These developments and the American plan of containing Iran and terrorist groups in the Middle East put the region on a new trajectory. Whether this plan would bring security and stability to the region remains to be seen. That would largely depend on a well-thought out American strategy that does not rank the Palestinian problem as a low strategic priority compared to containing Iran, for example.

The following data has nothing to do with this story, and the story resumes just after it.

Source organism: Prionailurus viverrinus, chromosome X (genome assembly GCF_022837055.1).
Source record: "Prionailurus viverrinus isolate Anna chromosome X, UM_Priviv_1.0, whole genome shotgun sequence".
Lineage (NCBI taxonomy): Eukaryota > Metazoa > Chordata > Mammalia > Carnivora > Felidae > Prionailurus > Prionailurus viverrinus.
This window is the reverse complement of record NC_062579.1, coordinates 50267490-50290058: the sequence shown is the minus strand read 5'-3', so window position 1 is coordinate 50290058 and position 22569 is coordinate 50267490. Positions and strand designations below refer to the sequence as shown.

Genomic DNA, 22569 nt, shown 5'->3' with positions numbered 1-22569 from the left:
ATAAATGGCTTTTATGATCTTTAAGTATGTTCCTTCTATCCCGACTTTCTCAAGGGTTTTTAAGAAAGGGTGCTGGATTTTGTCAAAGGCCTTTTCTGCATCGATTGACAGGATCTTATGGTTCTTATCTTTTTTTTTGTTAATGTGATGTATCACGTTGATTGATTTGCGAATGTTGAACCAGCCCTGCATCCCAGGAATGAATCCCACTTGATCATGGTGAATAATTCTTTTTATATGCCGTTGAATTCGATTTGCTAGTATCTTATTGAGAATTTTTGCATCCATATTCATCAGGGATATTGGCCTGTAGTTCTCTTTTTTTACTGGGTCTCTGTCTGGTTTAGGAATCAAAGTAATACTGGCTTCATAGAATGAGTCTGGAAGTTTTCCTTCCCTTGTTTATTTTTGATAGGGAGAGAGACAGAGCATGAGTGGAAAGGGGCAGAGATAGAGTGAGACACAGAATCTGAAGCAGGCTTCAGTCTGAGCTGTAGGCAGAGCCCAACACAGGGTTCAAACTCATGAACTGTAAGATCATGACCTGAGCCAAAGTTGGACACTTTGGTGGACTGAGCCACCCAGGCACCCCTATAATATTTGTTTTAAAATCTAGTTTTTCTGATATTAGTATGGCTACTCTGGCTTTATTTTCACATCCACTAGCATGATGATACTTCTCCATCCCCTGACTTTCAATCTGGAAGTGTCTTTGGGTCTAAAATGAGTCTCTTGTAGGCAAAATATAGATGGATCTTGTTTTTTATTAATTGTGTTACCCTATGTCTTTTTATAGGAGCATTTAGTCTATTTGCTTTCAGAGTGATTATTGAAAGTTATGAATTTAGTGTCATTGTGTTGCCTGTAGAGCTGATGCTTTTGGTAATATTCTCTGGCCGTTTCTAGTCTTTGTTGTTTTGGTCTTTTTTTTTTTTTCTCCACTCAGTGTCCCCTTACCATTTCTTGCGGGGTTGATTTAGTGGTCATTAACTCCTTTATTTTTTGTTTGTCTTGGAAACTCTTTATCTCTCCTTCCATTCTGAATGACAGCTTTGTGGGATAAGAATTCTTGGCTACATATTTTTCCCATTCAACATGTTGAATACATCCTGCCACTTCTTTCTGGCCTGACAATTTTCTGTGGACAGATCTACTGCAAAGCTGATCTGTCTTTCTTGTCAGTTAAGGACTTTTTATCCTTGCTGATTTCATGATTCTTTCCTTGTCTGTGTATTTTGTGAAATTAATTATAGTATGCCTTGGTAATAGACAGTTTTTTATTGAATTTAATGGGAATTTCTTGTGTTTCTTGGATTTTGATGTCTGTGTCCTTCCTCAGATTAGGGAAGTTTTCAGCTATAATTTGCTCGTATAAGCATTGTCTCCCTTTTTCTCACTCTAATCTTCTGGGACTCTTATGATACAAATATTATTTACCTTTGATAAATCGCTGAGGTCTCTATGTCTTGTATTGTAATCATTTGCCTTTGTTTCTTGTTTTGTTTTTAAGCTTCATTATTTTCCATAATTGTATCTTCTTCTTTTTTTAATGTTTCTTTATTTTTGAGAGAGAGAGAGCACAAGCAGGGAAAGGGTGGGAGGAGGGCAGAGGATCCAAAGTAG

The main objective of the first Trump tour in the Middle East is to form a certain kind of unofficial alliance between “Sunni” Arab states and Israel in the short term while working on the modalities of an American plan to revive the moribund Palestinian-Israeli peace negotiations in the medium term. Despite the fact that both President Trump and President Abbas “reaffirmed the commitment… to achieving a genuine and lasting peace between the Israelis and the Palestinians”, President Trump is “personally committed to helping Israelis and Palestinians achieve a comprehensive peace”. Hopefully, the US administration would unveil a plan of how to proceed on this difficult road during the presence of President Trump in Ramallah. And let us hope that the US president would not surprise the world when in Israel and announce that the United States decided to move its embassy from Tel Aviv to Jerusalem. That would dramatically complicate the situation, not only in Palestine, but throughout the Arab world. I hope the Americans prove intelligent enough not to make such a decision in the present regional context and in the absence of any serious Israeli intentions to withdraw from the occupied territories and agree to the establishment of an independent Palestinian state.